Imprinting is an interesting concept.
It's a legitimate animal behaviour, which I find makes for a nice comparison. I.e. 'Real Life vs. Twilight.'
Konrad Lorenz first experimented with imprinting using Goslings. He took eggs that hadn't been hatched yet, and made sure that he was the first thing they saw upon leaving the egg. As a result, the goslings imprinted on him, and recognized him as their mother. I could go on about how they would then refuse to mate or interact with their own species, instead attempting to court other humans, and how that could possibly be applied to Jacob, but I digress (as in, will he abandon his own kinds for vampires or half vampire after imprinting on one?).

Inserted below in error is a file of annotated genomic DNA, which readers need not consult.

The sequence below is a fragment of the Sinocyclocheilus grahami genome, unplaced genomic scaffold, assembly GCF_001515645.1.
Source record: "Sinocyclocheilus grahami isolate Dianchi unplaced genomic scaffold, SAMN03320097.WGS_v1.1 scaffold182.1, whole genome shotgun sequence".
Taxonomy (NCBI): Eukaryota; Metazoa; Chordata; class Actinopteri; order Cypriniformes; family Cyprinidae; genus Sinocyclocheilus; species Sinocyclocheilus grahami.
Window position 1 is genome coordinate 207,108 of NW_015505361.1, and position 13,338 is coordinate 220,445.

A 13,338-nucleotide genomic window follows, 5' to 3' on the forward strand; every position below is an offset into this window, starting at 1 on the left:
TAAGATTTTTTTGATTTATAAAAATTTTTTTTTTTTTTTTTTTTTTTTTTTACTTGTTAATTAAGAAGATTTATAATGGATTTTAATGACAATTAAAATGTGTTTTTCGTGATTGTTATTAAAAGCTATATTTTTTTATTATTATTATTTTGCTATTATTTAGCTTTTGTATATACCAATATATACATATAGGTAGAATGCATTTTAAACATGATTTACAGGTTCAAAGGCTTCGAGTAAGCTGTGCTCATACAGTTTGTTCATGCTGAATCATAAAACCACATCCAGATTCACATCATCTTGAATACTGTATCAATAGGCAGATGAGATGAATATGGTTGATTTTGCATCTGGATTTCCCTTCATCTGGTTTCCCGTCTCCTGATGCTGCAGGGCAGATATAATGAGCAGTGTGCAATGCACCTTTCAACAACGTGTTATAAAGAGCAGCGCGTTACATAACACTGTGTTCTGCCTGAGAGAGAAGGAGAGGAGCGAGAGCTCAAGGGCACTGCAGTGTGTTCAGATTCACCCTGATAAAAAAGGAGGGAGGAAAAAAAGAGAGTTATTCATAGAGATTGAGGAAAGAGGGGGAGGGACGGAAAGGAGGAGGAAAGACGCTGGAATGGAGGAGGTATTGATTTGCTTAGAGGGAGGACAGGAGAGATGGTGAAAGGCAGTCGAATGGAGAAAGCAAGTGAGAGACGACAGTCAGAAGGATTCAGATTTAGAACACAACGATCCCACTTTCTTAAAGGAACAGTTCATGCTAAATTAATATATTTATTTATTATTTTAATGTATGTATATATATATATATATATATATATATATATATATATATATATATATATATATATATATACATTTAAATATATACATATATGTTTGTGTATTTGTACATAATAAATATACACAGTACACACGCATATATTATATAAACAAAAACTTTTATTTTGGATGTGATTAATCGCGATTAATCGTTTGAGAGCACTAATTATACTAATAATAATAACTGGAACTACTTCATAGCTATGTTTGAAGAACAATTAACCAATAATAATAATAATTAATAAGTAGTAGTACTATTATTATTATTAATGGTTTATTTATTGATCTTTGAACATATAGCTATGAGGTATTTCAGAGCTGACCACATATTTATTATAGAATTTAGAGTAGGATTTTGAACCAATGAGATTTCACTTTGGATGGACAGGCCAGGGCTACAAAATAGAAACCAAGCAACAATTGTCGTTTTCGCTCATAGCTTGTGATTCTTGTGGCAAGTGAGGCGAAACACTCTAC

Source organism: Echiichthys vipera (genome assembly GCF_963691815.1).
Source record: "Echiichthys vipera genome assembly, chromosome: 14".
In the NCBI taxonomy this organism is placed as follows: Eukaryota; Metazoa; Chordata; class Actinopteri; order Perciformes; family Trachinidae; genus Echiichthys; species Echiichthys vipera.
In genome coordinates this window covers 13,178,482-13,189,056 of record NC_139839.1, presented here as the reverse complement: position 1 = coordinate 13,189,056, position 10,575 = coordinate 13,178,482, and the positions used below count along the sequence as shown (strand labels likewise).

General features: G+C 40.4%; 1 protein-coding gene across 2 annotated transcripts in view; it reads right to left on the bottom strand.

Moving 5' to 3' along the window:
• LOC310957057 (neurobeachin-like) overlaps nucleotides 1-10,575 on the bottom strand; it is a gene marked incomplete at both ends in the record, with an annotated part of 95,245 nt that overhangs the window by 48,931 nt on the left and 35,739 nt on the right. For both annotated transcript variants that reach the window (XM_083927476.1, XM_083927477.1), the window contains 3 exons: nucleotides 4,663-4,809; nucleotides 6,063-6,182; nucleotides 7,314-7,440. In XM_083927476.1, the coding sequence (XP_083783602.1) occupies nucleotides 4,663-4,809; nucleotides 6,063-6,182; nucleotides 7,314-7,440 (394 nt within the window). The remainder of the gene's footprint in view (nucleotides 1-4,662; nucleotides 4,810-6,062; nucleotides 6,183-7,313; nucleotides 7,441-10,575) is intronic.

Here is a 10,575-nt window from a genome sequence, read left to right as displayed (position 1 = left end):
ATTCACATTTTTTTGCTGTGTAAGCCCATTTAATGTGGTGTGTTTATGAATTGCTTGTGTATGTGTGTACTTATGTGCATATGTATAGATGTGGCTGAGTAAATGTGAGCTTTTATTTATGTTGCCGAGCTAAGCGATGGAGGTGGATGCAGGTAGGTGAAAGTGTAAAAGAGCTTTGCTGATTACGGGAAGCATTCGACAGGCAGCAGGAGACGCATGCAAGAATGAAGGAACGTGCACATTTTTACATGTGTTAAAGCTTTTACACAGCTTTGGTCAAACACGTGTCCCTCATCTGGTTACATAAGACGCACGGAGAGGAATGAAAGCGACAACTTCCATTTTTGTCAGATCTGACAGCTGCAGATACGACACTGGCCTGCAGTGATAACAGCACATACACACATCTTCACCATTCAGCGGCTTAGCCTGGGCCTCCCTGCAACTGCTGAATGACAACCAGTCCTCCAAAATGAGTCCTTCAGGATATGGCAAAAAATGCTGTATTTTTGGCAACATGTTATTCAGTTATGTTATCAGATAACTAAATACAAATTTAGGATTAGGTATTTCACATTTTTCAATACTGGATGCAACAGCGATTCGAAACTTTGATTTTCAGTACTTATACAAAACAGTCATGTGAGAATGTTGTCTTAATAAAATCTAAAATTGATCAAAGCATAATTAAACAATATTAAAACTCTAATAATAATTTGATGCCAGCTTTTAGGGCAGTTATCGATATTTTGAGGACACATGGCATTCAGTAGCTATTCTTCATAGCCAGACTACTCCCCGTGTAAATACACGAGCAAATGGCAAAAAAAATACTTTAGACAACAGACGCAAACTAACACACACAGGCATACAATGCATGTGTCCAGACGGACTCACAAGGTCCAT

The thing that I find most interesting, is that Konrad Lorenz discovered that animals only imprint within a "critical period." This is a short period of time when an animal is first born. An animal won't imprint after this period. In Meyer's novel, the wolves can imprint at any time in their lives, even late into their lives. Whether this is intentional or not, it provides an interesting contrast between reality and fiction, and adds another subconscious layer of distinction between what we're reading, and what is commonly accepted.
=] Biology FTW.